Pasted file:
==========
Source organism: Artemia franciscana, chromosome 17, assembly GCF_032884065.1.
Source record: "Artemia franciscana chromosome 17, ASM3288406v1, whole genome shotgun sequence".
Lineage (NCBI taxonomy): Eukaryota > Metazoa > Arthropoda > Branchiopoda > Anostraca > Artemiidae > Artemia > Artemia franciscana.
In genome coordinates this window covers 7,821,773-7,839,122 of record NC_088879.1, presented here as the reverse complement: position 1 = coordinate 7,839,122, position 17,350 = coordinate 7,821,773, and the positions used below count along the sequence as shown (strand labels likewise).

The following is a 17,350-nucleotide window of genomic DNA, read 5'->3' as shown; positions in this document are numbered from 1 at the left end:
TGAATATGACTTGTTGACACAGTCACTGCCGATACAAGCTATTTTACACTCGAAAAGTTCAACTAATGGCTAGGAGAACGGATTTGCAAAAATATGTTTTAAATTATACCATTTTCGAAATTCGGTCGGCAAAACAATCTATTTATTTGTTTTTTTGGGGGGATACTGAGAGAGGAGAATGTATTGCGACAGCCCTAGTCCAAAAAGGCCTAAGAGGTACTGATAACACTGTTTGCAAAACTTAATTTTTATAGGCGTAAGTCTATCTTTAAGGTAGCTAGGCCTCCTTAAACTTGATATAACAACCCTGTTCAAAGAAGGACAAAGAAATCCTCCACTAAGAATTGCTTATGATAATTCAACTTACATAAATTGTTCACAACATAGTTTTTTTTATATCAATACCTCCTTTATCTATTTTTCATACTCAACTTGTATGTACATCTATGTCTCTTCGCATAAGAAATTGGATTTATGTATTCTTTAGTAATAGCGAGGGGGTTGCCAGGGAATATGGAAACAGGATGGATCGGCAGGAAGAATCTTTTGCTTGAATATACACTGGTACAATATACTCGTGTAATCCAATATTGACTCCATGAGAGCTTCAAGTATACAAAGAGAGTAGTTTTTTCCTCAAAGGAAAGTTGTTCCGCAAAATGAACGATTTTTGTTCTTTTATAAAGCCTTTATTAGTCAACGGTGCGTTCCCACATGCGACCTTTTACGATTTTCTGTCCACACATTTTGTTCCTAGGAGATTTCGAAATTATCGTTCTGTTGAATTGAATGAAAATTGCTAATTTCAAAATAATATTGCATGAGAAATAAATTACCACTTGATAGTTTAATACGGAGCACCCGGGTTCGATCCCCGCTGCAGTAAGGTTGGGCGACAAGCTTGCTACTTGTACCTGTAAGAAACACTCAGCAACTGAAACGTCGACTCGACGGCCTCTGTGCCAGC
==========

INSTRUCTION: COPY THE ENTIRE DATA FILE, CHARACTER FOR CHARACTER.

Source organism: Artemia franciscana, chromosome 17, assembly GCF_032884065.1.
Source record: "Artemia franciscana chromosome 17, ASM3288406v1, whole genome shotgun sequence".
Lineage (NCBI taxonomy): Eukaryota > Metazoa > Arthropoda > Branchiopoda > Anostraca > Artemiidae > Artemia > Artemia franciscana.
In genome coordinates this window covers 7,821,773-7,839,122 of record NC_088879.1, presented here as the reverse complement: position 1 = coordinate 7,839,122, position 17,350 = coordinate 7,821,773, and the positions used below count along the sequence as shown (strand labels likewise).

The following is a 17,350-nucleotide window of genomic DNA, read 5'->3' as shown; positions in this document are numbered from 1 at the left end:
TGAATATGACTTGTTGACACAGTCACTGCCGATACAAGCTATTTTACACTCGAAAAGTTCAACTAATGGCTAGGAGAACGGATTTGCAAAAATATGTTTTAAATTATACCATTTTCGAAATTCGGTCGGCAAAACAATCTATTTATTTGTTTTTTTGGGGGGATACTGAGAGAGGAGAATGTATTGCGACAGCCCTAGTCCAAAAAGGCCTAAGAGGTACTGATAACACTGTTTGCAAAACTTAATTTTTATAGGCGTAAGTCTATCTTTAAGGTAGCTAGGCCTCCTTAAACTTGATATAACAACCCTGTTCAAAGAAGGACAAAGAAATCCTCCACTAAGAATTGCTTATGATAATTCAACTTACATAAATTGTTCACAACATAGTTTTTTTTATATCAATACCTCCTTTATCTATTTTTCATACTCAACTTGTATGTACATCTATGTCTCTTCGCATAAGAAATTGGATTTATGTATTCTTTAGTAATAGCGAGGGGGTTGCCAGGGAATATGGAAACAGGATGGATCGGCAGGAAGAATCTTTTGCTTGAATATACACTGGTACAATATACTCGTGTAATCCAATATTGACTCCATGAGAGCTTCAAGTATACAAAGAGAGTAGTTTTTTCCTCAAAGGAAAGTTGTTCCGCAAAATGAACGATTTTTGTTCTTTTATAAAGCCTTTATTAGTCAACGGTGCGTTCCCACATGCGACCTTTTACGATTTTCTGTCCACACATTTTGTTCCTAGGAGATTTCGAAATTATCGTTCTGTTGAATTGAATGAAAATTGCTAATTTCAAAATAATATTGCATGAGAAATAAATTACCACTTGATAGTTTAATACGGAGCACCCGGGTTCGATCCCCGCTGCAGTAAGGTTGGGCGACAAGCTTGCTACTTGTACCTGTAAGAAACACTCAGCAACTGAAACGTCGACTCGACGGCCTCTGTGCCAGC